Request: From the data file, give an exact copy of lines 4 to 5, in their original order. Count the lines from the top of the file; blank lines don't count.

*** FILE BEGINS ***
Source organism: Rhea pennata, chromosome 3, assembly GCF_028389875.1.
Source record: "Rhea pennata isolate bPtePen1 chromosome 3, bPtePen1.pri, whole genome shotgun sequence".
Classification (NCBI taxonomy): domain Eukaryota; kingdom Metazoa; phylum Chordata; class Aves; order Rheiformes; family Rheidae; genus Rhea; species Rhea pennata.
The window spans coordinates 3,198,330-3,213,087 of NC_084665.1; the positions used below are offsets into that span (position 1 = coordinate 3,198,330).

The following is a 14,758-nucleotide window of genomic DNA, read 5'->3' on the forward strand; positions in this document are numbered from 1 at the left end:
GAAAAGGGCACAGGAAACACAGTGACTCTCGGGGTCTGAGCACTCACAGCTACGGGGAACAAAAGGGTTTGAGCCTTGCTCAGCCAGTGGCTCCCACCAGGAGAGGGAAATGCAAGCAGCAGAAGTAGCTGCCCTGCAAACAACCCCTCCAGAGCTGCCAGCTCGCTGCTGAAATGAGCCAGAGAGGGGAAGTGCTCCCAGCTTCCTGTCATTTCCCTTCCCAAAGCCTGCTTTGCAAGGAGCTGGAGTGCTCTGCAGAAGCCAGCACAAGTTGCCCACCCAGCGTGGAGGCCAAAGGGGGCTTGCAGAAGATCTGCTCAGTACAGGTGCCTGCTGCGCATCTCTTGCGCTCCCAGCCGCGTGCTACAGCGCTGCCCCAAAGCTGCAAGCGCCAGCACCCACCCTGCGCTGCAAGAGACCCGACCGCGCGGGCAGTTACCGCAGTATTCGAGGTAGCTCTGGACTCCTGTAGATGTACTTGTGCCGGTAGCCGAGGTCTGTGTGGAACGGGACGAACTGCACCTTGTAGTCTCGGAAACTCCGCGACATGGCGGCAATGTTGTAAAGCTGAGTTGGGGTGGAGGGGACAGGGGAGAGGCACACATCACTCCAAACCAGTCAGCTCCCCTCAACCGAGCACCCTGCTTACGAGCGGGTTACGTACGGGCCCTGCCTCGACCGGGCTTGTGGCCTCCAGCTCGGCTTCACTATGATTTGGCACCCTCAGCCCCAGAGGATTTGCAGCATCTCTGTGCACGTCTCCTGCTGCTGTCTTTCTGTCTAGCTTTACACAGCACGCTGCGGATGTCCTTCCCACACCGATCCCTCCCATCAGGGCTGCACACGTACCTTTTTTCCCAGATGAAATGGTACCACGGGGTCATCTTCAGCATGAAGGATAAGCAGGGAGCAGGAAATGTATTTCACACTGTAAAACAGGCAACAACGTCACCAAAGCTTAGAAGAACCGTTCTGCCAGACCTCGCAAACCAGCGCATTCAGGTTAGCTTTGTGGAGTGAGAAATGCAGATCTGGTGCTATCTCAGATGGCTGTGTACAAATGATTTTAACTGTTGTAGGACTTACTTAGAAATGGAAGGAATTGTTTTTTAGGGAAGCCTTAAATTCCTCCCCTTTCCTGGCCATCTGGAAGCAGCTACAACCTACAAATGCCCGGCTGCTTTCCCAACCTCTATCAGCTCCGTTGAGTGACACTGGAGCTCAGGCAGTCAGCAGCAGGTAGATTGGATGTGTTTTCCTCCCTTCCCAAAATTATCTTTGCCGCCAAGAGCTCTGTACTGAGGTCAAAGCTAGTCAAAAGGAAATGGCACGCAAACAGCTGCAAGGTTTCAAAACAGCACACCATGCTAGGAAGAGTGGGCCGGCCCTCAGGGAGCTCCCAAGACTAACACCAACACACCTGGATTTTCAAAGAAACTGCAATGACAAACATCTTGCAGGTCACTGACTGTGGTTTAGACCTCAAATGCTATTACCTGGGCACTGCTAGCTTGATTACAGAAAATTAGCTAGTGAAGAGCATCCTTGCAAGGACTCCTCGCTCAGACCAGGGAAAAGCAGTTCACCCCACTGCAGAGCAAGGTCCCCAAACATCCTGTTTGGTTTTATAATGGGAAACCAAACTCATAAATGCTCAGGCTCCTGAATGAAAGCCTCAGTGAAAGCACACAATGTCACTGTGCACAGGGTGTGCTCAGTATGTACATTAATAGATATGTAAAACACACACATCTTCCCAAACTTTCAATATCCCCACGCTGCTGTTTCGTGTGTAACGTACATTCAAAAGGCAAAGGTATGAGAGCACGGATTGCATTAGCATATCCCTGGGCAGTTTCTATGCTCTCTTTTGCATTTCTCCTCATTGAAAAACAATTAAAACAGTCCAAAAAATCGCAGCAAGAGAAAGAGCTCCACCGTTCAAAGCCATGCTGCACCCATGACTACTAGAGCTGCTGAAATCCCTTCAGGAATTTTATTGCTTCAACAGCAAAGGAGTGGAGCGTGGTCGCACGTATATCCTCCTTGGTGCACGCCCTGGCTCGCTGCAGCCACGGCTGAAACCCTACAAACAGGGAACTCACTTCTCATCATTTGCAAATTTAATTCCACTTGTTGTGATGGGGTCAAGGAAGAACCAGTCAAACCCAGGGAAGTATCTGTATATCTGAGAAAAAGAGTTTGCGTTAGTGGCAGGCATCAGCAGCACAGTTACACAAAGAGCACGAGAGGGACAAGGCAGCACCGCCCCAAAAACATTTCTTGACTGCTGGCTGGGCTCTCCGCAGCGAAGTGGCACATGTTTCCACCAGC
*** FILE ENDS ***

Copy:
The window spans coordinates 3,198,330-3,213,087 of NC_084665.1; the positions used below are offsets into that span (position 1 = coordinate 3,198,330).

The following is a 14,758-nucleotide window of genomic DNA, read 5'->3' on the forward strand; positions in this document are numbered from 1 at the left end: